15-24.—"A certain man made a great supper." See how grace, when brought in, is rejected. The supper was ready, the guests were bidden, but they would not come. The Lord had before spoken of the kingdom, and here He shows what the reception of the kingdom would cost. "All things are now ready." But they all make excuses. They do not care enough for the supper to leave their yoke of oxen, the piece of ground. The supper was in God's thoughts from the beginning, and it was to be when He came to the Jews as their Messiah at the close of the day. But they rejected Him, they did not want Him. It does not say that their sins shut them out from the supper, for God was in Christ reconciling the world unto Himself, not imputing their trespasses unto them. Neither was it the piece of ground, the oxen, or the wife that were in themselves the evil; but in their case they became so, because their minds were intent on them to the slighting of the supper. And is it not just the same now? What harm is there in these things do you say? If they have occupied your heart, and made you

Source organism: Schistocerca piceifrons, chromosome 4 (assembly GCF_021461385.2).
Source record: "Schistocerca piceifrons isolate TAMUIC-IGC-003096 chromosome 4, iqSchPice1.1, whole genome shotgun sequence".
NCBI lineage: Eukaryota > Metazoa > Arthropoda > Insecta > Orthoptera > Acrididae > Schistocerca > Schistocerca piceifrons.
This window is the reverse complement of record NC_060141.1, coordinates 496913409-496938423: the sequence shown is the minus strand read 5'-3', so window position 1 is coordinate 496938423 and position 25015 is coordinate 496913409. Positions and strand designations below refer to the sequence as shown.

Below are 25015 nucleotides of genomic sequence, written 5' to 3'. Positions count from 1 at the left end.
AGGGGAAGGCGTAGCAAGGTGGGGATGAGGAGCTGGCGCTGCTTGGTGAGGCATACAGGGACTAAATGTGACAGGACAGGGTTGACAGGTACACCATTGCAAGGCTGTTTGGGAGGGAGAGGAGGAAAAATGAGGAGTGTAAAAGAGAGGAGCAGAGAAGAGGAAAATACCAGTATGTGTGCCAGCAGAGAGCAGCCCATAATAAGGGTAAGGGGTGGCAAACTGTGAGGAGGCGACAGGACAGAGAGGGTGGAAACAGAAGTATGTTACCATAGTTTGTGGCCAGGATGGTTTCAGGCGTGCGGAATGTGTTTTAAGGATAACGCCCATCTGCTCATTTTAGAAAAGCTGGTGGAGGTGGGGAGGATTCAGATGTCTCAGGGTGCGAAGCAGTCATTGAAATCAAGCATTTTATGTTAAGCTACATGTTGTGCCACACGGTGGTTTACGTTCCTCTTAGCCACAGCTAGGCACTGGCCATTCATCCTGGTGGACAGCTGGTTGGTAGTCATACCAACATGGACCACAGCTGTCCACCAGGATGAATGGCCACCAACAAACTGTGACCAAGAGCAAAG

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slight God, that is the harm. In the kingdom of God where are you? There was not one link of heart between Christ and the people He came to, and therefore they rejected the supper. This is also a test to our souls all through the day. It is not a question of whether a thing be right or wrong, but what savour have the things of Christ to our souls in it? It may be a very small thing. If we find the reading of a book makes the manifestation of Christ to become less precious to us we have got away from God, and we cannot tell where the next step may take us. Satan often cheats us in this way. The soul is put to the test day by day, whether the things that are revealed by God in Christ have so much power over us as to engage the heart; but if other things have come in between when we want the enjoyment of the things of Christ we shall not have it, and this will show us how far we have got away. If anything comes in and takes the freshness of Christ from your soul take heed, for if the oxen are thus cared for when you have opportunity for the things of Christ you will have no taste for them.


21.—The Lord turns to "the poor of the flock," those who have no yoke of oxen, and are glad of the feast . The priests and chiefs of the Jews had the first invitation, but they rejecting it the Master of the house sends out into the streets and lanes of the city to bring in the poor, the maimed, the lame, and the blind of the people, still the house is not filled; and then He sends outside the city, into the highways